Annie Hart is best known as one-third of Au Revoir Simone, the beloved all-female synth trio that counts David Lynch as a superfan. But with the eight tracks on her solo debut,
"Impossible Accomplice" (Cryptic Whispers, July 14), Annie will emerge as an electrifying artist and producer in her own right.
During Au Revoir Simone's hiatus, she has been crafting pop songs on classic synthesisers, with a less-is-more approach, writing and engineering the record on her own in the basement of her
Brooklyn home, sneaking sessions in while her children were sleeping. Greatly influenced by the spare synthesizer sounds of Laurie Spiegel and the electronic pop sensibility of artists such
as Tubeway Army, Annie has embraced her love of meticulously crafting the perfect tone to match the emotion of a song.
"Be it melancholy, longing, memory, happiness or simple desire, l can think of no better way to explain my innermost world than by going past words and into the intuitive and visceral feeling that
a particular sound can evoke within me.” In songs such as the second single, "Run To You," Annie cuts back the layers to reveal a rawer version of the dreamy synth pop her band was famous for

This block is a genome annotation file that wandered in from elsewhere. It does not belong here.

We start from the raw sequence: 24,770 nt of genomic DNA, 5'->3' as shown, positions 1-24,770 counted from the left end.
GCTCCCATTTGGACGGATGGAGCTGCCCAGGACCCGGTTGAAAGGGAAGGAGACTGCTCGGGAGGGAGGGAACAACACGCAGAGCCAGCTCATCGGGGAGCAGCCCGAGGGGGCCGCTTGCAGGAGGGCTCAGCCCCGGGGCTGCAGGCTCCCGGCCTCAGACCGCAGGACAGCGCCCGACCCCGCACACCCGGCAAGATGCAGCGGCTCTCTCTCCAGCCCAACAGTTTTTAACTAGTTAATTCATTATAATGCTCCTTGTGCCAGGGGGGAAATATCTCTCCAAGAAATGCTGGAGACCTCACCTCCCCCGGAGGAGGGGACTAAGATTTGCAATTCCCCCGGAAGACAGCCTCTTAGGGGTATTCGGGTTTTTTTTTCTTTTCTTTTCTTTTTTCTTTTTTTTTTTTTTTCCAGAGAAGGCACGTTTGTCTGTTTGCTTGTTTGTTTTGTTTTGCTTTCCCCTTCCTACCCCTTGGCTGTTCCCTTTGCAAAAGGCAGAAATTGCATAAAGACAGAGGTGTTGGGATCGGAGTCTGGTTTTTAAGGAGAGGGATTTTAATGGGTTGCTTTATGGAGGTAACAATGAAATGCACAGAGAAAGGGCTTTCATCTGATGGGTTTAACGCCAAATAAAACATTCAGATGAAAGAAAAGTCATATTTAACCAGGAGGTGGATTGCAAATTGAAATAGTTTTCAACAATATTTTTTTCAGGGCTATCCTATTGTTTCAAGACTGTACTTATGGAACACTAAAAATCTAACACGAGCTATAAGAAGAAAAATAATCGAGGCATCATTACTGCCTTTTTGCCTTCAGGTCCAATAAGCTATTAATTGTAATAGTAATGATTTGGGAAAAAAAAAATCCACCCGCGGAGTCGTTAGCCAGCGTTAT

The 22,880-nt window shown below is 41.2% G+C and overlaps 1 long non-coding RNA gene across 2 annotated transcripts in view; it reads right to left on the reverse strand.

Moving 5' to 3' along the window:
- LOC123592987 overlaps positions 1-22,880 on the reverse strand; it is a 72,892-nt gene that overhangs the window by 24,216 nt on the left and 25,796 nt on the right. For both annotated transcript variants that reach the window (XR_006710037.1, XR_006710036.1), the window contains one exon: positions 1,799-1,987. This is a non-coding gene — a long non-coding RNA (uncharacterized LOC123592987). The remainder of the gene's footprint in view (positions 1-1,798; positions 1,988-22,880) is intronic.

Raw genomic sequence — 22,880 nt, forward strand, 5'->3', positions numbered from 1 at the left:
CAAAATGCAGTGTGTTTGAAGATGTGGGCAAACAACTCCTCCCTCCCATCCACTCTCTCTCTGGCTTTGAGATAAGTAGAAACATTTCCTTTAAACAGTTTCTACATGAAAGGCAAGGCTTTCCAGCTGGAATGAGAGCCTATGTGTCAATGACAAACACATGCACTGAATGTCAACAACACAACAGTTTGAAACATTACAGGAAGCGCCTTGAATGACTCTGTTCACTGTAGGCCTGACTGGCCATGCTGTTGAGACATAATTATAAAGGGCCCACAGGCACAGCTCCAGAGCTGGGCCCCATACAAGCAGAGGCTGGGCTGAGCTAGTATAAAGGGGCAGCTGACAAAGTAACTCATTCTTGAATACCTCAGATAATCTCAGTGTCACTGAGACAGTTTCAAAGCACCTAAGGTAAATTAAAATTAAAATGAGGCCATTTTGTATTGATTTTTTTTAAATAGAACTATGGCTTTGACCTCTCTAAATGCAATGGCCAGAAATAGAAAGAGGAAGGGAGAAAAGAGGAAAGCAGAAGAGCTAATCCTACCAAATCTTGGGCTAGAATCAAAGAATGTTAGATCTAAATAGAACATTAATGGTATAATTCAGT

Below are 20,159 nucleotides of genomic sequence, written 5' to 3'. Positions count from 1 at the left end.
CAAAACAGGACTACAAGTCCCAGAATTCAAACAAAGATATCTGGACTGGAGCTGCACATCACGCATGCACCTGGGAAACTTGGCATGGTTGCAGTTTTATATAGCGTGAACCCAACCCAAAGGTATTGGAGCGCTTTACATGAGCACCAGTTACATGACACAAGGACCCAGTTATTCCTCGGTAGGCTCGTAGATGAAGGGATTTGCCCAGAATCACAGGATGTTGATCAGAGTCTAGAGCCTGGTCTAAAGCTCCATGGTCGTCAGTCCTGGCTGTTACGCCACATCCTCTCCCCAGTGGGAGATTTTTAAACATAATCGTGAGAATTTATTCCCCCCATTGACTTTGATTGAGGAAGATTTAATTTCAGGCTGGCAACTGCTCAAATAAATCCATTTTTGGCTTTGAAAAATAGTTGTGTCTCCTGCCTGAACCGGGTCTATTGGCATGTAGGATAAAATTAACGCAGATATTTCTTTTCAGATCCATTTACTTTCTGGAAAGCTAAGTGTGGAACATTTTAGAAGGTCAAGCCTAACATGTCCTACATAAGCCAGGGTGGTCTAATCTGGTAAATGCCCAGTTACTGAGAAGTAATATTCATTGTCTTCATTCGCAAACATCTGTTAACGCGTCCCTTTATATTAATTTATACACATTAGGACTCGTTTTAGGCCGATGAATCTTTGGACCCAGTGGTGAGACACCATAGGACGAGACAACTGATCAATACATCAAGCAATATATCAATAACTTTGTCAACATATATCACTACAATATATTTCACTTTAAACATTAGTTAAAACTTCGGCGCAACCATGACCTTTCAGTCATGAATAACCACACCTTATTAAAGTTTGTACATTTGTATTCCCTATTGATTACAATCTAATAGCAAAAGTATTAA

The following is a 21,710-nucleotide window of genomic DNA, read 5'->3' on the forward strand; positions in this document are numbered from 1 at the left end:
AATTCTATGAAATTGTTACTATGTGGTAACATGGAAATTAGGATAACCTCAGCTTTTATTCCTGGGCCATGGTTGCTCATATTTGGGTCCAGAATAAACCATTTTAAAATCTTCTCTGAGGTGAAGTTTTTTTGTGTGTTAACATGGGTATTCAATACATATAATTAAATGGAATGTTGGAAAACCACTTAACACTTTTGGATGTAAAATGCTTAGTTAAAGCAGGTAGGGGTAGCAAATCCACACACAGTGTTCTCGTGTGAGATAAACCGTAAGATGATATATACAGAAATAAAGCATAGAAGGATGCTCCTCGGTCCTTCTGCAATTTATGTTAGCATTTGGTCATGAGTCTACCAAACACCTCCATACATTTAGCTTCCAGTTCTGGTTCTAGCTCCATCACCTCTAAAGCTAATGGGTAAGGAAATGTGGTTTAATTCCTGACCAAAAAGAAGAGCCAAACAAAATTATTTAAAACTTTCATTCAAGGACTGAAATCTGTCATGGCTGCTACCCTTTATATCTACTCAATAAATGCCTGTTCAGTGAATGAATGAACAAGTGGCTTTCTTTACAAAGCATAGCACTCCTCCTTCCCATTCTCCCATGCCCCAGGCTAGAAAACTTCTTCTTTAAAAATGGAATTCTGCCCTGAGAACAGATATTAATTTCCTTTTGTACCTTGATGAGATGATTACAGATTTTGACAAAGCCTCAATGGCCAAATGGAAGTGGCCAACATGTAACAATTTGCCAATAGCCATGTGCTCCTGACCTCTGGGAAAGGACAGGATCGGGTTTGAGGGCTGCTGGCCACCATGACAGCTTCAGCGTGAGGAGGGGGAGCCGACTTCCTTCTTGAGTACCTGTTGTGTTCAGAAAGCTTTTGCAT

Annie says of the song: “This song is the story of the meaning behind the album title, Impossible Accomplice. I wanted to write about that terrible but tender state of pretending you
don’t have feelings for someone. You don’t know where they stand because they send out so many signs but it’s too late at night to remember or too many drinks in, so the next time you see each other,
you don’t know where you stand, publicly or privately. So that person becomes an impossible accomplice. Someone who seems like the best partner in crime, but you will never be together with,
and it hurts but you can’t stop wasting your energy going over events over and over.
"I tried just semi-randomly and visually aligning various beats where I thought a chorus, verse, or bridge would hit. It was an idea I stole from Noel Heroux from Mass Gothic. I wrote
the chords on the piano and everything else fell into place so quickly and naturally. But I could not come up with a bridge at all, so I just left it as the chorus and added those “to yous”.
I couldn’t get a harmony idea for that out of my head for that part, so I called in Jane Herships from Spider and Drew Citron from Beverly, and they sang it for me on the recording.
“I am really pleased with how it turned out; for me it really combines that soft comfortable feeling of being with someone, and there’s music playing and this push and pull of emotions, the quiet
of when they send you positive signals, and then the storm of torment that erupts when you realize it’s just not going to work and you want to tell them to just shut up and stop leading you on
Solo, Annie has opened for artists such as M. Ward and Neko Case, and will be playing a handful of shows this summer in support of the new record.